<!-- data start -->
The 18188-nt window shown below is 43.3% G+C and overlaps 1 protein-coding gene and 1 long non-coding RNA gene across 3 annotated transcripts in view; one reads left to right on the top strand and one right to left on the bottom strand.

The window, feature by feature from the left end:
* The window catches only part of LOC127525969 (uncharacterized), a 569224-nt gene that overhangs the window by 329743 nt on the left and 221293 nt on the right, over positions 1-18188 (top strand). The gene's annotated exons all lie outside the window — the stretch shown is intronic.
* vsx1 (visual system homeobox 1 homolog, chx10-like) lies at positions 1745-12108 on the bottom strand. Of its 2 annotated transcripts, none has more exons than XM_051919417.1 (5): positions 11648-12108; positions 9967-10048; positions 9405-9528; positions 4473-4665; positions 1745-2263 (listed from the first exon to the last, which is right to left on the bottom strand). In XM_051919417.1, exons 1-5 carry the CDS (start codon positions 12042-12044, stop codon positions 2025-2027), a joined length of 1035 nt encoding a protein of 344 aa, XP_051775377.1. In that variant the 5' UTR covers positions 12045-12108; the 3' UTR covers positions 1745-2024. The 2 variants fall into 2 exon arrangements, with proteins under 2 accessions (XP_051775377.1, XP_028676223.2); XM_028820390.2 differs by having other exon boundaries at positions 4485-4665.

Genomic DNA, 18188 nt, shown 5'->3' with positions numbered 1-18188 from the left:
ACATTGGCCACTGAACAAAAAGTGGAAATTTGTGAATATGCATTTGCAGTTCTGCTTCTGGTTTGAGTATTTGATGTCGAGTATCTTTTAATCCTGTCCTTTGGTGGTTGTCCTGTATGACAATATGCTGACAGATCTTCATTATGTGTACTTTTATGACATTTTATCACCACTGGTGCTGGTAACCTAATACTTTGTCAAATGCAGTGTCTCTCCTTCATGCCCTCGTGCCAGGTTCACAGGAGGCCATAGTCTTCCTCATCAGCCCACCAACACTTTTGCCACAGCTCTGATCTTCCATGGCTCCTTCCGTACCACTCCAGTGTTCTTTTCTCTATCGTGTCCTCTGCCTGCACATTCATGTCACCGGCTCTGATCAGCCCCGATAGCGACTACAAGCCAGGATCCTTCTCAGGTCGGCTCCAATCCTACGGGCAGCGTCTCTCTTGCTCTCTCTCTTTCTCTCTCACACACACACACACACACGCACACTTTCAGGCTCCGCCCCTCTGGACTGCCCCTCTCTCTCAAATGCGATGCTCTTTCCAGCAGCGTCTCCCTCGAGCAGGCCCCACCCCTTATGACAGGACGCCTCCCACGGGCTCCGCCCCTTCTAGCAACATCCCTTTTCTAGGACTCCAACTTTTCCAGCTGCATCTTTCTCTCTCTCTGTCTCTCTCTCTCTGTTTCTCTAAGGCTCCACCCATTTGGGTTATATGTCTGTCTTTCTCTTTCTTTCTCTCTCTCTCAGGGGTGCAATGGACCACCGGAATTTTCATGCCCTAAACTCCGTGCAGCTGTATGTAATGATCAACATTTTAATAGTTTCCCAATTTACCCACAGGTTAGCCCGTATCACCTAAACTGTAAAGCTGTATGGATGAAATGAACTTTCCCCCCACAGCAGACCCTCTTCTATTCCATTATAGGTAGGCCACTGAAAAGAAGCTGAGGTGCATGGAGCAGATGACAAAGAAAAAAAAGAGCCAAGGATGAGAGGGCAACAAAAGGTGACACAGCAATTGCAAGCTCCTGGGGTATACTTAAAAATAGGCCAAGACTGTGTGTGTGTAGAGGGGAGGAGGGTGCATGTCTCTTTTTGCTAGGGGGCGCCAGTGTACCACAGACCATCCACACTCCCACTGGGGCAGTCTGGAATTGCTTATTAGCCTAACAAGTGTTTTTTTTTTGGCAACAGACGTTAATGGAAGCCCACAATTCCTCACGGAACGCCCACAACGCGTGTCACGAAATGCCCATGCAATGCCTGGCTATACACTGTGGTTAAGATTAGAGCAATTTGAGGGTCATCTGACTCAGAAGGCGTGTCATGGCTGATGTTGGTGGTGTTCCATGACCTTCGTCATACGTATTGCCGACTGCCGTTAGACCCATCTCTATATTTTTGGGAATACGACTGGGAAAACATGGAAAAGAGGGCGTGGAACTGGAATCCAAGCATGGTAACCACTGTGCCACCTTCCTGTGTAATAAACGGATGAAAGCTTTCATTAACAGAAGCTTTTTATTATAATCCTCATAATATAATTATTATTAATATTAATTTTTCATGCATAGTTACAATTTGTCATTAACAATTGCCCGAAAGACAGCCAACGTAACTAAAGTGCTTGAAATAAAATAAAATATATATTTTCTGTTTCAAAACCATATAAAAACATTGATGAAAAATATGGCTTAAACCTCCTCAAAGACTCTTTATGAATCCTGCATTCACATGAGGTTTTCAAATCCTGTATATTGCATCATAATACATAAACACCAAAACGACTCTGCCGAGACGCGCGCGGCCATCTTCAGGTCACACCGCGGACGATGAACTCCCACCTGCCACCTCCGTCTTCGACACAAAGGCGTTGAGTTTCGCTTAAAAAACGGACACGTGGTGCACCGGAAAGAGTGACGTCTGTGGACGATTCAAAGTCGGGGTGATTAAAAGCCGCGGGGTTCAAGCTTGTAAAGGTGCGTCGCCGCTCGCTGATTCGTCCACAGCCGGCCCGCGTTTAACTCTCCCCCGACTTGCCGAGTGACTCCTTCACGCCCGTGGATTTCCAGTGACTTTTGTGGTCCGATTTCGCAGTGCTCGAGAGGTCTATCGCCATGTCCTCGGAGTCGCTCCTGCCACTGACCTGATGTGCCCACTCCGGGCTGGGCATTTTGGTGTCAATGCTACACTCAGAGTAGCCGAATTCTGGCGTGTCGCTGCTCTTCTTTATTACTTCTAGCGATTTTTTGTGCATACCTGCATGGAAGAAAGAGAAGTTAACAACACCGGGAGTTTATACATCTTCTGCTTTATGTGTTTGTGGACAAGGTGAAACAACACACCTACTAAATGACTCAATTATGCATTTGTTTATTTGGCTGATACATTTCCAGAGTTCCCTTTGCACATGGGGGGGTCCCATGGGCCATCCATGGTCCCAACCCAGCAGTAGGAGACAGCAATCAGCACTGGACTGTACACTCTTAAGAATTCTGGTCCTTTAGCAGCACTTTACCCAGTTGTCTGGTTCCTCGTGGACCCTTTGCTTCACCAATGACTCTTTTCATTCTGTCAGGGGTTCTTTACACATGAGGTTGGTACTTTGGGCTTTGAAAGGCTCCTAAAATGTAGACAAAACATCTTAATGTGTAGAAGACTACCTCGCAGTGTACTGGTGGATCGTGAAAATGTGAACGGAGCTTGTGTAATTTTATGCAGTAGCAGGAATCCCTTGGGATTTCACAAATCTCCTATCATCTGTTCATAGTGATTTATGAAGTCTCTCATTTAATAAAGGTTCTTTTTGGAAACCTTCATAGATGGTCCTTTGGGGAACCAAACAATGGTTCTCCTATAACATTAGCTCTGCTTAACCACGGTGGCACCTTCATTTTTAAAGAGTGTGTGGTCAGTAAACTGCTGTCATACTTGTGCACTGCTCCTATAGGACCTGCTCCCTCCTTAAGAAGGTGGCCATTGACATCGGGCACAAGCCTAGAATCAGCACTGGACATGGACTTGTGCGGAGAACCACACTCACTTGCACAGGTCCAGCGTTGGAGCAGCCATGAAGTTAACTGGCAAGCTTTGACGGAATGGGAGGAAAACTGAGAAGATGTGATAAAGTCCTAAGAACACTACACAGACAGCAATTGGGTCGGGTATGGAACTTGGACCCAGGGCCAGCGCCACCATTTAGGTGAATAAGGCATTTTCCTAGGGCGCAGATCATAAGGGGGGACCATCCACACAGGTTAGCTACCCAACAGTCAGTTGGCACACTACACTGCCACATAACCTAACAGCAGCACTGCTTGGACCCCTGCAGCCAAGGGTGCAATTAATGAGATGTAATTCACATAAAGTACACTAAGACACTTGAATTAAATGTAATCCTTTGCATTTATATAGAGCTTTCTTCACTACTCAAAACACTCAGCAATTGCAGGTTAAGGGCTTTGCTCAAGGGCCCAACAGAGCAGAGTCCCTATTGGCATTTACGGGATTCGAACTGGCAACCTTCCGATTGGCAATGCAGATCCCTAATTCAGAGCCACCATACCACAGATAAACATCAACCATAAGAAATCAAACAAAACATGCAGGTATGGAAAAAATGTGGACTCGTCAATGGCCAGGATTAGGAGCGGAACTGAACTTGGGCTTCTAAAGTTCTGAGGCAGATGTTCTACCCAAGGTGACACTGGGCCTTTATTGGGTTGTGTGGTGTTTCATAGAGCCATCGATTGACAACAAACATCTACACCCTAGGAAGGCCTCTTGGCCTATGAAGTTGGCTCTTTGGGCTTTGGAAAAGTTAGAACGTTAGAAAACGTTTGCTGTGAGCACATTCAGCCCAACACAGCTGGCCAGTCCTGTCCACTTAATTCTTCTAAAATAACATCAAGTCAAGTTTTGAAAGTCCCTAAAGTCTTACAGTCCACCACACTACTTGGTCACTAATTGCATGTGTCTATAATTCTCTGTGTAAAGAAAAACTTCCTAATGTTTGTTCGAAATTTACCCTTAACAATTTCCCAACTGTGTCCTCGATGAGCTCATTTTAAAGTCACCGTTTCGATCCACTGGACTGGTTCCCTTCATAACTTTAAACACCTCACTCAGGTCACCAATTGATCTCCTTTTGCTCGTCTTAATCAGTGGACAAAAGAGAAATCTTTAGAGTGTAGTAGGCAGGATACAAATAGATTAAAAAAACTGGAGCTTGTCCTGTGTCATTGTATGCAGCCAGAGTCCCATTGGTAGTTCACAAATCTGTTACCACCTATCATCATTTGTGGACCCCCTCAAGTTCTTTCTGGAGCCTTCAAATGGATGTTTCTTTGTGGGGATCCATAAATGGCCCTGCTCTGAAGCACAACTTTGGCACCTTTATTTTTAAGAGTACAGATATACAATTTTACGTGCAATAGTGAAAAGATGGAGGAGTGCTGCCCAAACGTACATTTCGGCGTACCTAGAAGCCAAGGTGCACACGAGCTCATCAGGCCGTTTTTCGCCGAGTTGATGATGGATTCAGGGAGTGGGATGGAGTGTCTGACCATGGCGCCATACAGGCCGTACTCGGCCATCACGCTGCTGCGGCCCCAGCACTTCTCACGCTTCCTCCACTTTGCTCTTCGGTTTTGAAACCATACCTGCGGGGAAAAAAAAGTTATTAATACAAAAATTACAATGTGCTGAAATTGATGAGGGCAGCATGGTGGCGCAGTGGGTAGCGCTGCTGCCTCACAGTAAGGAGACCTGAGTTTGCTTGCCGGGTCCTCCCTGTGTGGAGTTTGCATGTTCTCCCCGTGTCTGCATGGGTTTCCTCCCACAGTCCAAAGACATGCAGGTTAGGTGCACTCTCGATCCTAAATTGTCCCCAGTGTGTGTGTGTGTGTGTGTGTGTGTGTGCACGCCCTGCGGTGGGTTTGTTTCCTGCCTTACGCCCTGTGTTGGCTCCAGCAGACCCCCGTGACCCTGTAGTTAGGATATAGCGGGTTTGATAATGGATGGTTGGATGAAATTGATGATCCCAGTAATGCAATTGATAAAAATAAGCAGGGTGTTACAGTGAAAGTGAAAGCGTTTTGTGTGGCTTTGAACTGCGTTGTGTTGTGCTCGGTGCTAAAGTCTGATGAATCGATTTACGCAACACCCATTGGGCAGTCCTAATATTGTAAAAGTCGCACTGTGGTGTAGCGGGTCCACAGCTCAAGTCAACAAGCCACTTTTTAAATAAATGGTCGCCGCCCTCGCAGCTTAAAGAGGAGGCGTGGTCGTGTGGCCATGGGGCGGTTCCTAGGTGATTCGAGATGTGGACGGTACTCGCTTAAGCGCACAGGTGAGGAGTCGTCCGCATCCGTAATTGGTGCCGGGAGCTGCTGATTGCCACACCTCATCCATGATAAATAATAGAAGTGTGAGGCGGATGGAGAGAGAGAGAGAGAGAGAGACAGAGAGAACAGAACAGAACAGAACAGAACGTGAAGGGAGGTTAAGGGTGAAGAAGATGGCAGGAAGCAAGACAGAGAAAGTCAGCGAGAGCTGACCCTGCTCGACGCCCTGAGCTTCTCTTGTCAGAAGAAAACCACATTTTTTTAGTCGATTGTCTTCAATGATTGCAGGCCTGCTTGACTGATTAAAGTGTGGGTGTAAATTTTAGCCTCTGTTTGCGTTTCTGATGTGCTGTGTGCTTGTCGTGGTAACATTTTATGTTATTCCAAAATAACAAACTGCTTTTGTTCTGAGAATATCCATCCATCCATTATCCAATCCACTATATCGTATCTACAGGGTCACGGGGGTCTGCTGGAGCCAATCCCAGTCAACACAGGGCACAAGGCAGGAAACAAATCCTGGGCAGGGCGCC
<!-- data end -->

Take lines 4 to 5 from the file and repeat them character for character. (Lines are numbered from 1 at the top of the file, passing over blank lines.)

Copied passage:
* vsx1 (visual system homeobox 1 homolog, chx10-like) lies at positions 1745-12108 on the bottom strand. Of its 2 annotated transcripts, none has more exons than XM_051919417.1 (5): positions 11648-12108; positions 9967-10048; positions 9405-9528; positions 4473-4665; positions 1745-2263 (listed from the first exon to the last, which is right to left on the bottom strand). In XM_051919417.1, exons 1-5 carry the CDS (start codon positions 12042-12044, stop codon positions 2025-2027), a joined length of 1035 nt encoding a protein of 344 aa, XP_051775377.1. In that variant the 5' UTR covers positions 12045-12108; the 3' UTR covers positions 1745-2024. The 2 variants fall into 2 exon arrangements, with proteins under 2 accessions (XP_051775377.1, XP_028676223.2); XM_028820390.2 differs by having other exon boundaries at positions 4485-4665.

Genomic DNA, 18188 nt, shown 5'->3' with positions numbered 1-18188 from the left: